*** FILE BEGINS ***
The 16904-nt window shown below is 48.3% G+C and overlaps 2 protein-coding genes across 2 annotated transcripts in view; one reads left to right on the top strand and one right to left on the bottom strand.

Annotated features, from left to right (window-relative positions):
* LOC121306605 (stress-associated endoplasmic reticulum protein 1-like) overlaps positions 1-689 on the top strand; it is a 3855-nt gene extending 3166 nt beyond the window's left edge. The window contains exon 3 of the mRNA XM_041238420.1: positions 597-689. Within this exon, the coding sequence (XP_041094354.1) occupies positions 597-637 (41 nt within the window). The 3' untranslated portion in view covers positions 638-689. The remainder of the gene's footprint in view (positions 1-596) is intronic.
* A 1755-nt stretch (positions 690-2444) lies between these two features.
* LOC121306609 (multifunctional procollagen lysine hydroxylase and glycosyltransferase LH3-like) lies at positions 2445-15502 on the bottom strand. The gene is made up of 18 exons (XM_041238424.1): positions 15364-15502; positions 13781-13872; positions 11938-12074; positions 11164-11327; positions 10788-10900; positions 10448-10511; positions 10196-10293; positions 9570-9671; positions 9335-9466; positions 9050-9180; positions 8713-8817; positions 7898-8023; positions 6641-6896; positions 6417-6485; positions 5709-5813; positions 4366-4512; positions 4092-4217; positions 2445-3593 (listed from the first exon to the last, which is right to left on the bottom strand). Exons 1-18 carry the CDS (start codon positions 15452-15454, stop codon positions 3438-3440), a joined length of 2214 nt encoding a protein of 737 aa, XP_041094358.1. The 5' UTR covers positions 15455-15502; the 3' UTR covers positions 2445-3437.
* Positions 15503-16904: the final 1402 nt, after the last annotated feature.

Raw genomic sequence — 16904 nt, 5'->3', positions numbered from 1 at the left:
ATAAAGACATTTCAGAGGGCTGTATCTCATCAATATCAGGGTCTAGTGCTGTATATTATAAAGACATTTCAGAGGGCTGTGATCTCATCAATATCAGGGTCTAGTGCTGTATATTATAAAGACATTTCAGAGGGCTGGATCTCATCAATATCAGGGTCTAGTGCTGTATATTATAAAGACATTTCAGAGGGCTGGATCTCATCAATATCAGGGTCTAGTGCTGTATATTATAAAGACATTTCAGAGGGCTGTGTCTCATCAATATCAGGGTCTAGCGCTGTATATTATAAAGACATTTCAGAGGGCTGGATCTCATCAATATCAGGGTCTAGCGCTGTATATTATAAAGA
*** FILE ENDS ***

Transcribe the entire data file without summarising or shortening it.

The 16904-nt window shown below is 48.3% G+C and overlaps 2 protein-coding genes across 2 annotated transcripts in view; one reads left to right on the top strand and one right to left on the bottom strand.

Annotated features, from left to right (window-relative positions):
* LOC121306605 (stress-associated endoplasmic reticulum protein 1-like) overlaps positions 1-689 on the top strand; it is a 3855-nt gene extending 3166 nt beyond the window's left edge. The window contains exon 3 of the mRNA XM_041238420.1: positions 597-689. Within this exon, the coding sequence (XP_041094354.1) occupies positions 597-637 (41 nt within the window). The 3' untranslated portion in view covers positions 638-689. The remainder of the gene's footprint in view (positions 1-596) is intronic.
* A 1755-nt stretch (positions 690-2444) lies between these two features.
* LOC121306609 (multifunctional procollagen lysine hydroxylase and glycosyltransferase LH3-like) lies at positions 2445-15502 on the bottom strand. The gene is made up of 18 exons (XM_041238424.1): positions 15364-15502; positions 13781-13872; positions 11938-12074; positions 11164-11327; positions 10788-10900; positions 10448-10511; positions 10196-10293; positions 9570-9671; positions 9335-9466; positions 9050-9180; positions 8713-8817; positions 7898-8023; positions 6641-6896; positions 6417-6485; positions 5709-5813; positions 4366-4512; positions 4092-4217; positions 2445-3593 (listed from the first exon to the last, which is right to left on the bottom strand). Exons 1-18 carry the CDS (start codon positions 15452-15454, stop codon positions 3438-3440), a joined length of 2214 nt encoding a protein of 737 aa, XP_041094358.1. The 5' UTR covers positions 15455-15502; the 3' UTR covers positions 2445-3437.
* Positions 15503-16904: the final 1402 nt, after the last annotated feature.

Raw genomic sequence — 16904 nt, 5'->3', positions numbered from 1 at the left:
ATAAAGACATTTCAGAGGGCTGTATCTCATCAATATCAGGGTCTAGTGCTGTATATTATAAAGACATTTCAGAGGGCTGTGATCTCATCAATATCAGGGTCTAGTGCTGTATATTATAAAGACATTTCAGAGGGCTGGATCTCATCAATATCAGGGTCTAGTGCTGTATATTATAAAGACATTTCAGAGGGCTGGATCTCATCAATATCAGGGTCTAGTGCTGTATATTATAAAGACATTTCAGAGGGCTGTGTCTCATCAATATCAGGGTCTAGCGCTGTATATTATAAAGACATTTCAGAGGGCTGGATCTCATCAATATCAGGGTCTAGCGCTGTATATTATAAAGA